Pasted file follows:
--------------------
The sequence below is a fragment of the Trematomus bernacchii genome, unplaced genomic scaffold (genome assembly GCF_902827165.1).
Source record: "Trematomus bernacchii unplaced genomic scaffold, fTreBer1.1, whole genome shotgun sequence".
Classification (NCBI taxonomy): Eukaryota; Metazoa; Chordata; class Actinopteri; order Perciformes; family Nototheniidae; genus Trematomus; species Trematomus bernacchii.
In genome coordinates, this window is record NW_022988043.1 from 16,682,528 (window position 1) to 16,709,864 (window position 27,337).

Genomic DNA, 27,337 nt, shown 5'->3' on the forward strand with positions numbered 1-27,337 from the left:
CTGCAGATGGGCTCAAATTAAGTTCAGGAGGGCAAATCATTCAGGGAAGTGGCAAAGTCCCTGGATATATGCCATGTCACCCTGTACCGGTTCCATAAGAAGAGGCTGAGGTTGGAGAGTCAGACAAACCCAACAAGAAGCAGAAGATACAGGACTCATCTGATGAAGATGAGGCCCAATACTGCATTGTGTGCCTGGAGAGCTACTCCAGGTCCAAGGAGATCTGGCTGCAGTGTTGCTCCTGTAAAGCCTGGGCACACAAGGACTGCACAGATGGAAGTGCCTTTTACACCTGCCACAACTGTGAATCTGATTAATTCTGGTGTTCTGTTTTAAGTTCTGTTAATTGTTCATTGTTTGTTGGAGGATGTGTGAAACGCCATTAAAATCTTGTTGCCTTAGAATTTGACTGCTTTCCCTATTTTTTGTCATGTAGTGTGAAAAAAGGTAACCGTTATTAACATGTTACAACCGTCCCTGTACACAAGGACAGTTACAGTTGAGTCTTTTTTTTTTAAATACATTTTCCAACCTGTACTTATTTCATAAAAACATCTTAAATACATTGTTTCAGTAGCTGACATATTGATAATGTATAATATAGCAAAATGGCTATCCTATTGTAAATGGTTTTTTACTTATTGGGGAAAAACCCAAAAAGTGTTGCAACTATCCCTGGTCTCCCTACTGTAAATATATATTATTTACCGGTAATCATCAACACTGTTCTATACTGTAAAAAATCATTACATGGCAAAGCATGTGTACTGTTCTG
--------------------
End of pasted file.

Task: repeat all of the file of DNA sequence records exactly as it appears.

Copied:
The sequence below is a fragment of the Trematomus bernacchii genome, unplaced genomic scaffold (genome assembly GCF_902827165.1).
Source record: "Trematomus bernacchii unplaced genomic scaffold, fTreBer1.1, whole genome shotgun sequence".
Classification (NCBI taxonomy): Eukaryota; Metazoa; Chordata; class Actinopteri; order Perciformes; family Nototheniidae; genus Trematomus; species Trematomus bernacchii.
In genome coordinates, this window is record NW_022988043.1 from 16,682,528 (window position 1) to 16,709,864 (window position 27,337).

Genomic DNA, 27,337 nt, shown 5'->3' on the forward strand with positions numbered 1-27,337 from the left:
CTGCAGATGGGCTCAAATTAAGTTCAGGAGGGCAAATCATTCAGGGAAGTGGCAAAGTCCCTGGATATATGCCATGTCACCCTGTACCGGTTCCATAAGAAGAGGCTGAGGTTGGAGAGTCAGACAAACCCAACAAGAAGCAGAAGATACAGGACTCATCTGATGAAGATGAGGCCCAATACTGCATTGTGTGCCTGGAGAGCTACTCCAGGTCCAAGGAGATCTGGCTGCAGTGTTGCTCCTGTAAAGCCTGGGCACACAAGGACTGCACAGATGGAAGTGCCTTTTACACCTGCCACAACTGTGAATCTGATTAATTCTGGTGTTCTGTTTTAAGTTCTGTTAATTGTTCATTGTTTGTTGGAGGATGTGTGAAACGCCATTAAAATCTTGTTGCCTTAGAATTTGACTGCTTTCCCTATTTTTTGTCATGTAGTGTGAAAAAAGGTAACCGTTATTAACATGTTACAACCGTCCCTGTACACAAGGACAGTTACAGTTGAGTCTTTTTTTTTTAAATACATTTTCCAACCTGTACTTATTTCATAAAAACATCTTAAATACATTGTTTCAGTAGCTGACATATTGATAATGTATAATATAGCAAAATGGCTATCCTATTGTAAATGGTTTTTTACTTATTGGGGAAAAACCCAAAAAGTGTTGCAACTATCCCTGGTCTCCCTACTGTAAATATATATTATTTACCGGTAATCATCAACACTGTTCTATACTGTAAAAAATCATTACATGGCAAAGCATGTGTACTGTTCTG